Bro. Herman C. Smith: In compliance with your request, the papyrus from which the Book of Abraham was said to have been translated by father, was, with other portions, found in a roll with some Egyptian mummies, pasted upon either paper or linen, and put into a small case of flat drawers, some dozen or sixteen in number. This case, with two cases of mummies, containing five persons, one much smaller than the others, were in the keeping of Grandmother Lucy Smith, father’s mother, for some time before father’s death, and were still in her possession both at the time he was killed and after. She then took them from our house, some time after father’s death, and had them at her daughter’s, Lucy Milliken’s, when they moved into Knox County, Ill., not far from Galesburg. I can not give you dates, but during a part of 1846-47 mother and family were away from Nauvoo, and grandmother was at Lucy Milliken’s. Grandmother finally came back to Nauvoo with Lucy’s family, but came back without the mummies and case of drawers. We learned that while living near Galesburg, Uncle William undertook a lecturing tour and secured the mummies and case of records, as the papyrus was called, as an exhibit and aid to making his lectures more attractive and lucrative.
Uncle William became stranded somewhere along the Illinois River, and sold the mummies and records with the understanding that he might repurchase them. This he never did.
Part of the stock, one case of mummies, and part, or all, of the case of drawers, found their way to Wood’s Museum, Chicago, and a part to St. Louis — where, we never learned.
I, personally, in company with Elder Elijah Banta, of Sandwich, Ill., saw the mummies and case of drawers in the museum in Chicago, before the great fire in 1871, in which they undoubtedly perished, with the rest of the accumulated relics and curiosities.
Uncle William never accounted for the sale he made, except to state that he was obliged to sell them; but fully intended to repurchase them, but was never able before the fire, and of course could not after they were burned.
So far as anything is known by us about the fate, or final disposition of the papyrus is correct, and I was knowing to the facts as they occurred; and saw the mummies and case of drawers in Wood’s Museum. Chicago, not long before the fire of October, 1871. I was at the time living at Plano, Ill., fifty-three miles west from Chicago. and did business m the city in behalf of our publishing department and Herald, and visited the city frequently.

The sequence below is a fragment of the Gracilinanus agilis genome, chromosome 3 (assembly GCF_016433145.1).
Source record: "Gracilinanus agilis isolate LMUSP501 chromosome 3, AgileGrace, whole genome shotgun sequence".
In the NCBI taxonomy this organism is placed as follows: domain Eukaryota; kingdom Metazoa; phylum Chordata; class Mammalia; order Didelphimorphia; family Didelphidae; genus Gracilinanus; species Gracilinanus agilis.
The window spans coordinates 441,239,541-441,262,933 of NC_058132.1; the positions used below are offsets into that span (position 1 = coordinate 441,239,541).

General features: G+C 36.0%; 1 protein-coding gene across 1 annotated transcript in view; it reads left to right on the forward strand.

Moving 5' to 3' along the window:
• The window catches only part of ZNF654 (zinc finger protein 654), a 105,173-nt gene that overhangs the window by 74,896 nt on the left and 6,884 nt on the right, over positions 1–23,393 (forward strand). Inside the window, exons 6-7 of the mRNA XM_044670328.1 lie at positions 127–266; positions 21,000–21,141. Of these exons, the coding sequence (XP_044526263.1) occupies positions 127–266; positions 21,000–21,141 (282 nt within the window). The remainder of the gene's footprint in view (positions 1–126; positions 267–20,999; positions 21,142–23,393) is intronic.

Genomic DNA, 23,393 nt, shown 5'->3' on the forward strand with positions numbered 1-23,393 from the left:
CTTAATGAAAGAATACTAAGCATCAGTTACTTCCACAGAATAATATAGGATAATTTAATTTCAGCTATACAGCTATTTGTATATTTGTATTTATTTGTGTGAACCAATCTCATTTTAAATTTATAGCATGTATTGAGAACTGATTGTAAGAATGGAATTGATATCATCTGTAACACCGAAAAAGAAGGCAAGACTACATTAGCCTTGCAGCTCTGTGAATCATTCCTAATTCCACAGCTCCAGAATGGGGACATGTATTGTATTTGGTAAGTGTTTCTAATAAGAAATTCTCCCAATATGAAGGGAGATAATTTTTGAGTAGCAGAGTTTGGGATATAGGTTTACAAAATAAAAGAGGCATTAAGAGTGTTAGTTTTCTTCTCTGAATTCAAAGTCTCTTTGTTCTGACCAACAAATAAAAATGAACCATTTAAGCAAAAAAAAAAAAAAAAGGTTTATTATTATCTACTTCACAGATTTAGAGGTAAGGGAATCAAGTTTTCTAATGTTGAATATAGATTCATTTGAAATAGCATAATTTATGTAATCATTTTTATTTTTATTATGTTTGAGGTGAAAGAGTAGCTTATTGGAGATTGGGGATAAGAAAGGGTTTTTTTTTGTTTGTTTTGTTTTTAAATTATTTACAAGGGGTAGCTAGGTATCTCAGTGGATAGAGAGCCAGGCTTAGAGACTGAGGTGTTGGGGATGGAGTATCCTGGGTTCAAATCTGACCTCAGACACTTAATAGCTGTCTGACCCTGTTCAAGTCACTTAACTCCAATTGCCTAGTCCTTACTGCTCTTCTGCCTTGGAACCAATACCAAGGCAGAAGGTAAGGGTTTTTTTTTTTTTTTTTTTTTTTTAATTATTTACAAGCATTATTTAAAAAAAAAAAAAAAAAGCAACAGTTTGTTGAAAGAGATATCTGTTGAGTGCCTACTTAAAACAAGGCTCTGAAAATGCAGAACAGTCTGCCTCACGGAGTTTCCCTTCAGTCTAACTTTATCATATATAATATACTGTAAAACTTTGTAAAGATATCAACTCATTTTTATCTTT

The generally accepted history of the papyri does not refer to William Smith selling them, though it is known he lectured with them for a while. The letter makes it sound like William Smith sold the whole collection, both scrolls and mummies, when we understand that scrolls and mummies (apparently) were sold by Lewis Bidamon. So my gut reaction is that Joseph Smith III’s third-party hearsay is based on a jumbled account that has confused who sold the collection, but on the other hand, could it be that part of the collection actually was sold by William Smith? And if so, could there be some additional Joseph Smith papyri out there waiting to be found? Of course, taken at face value, the statement tells us that what William Smith sold perished in the Great Chicago Fire.
If this has been hashed out elsewhere and I’m raising a ridiculous question, let me know! My brief searching didn’t turn up anything.
Update, Oct. 22, 2019: Ryan turned up a valuable source that helps resolve confusion about William Smith’s sale, and still leaves open a slim hope that there may yet be a mummy or document or two waiting to be found. See Stanley B. Kimball, “New Light on Old Egyptian Mummies 1848-71,” Dialogue (Winter 1983): 72-90. Fascinating history!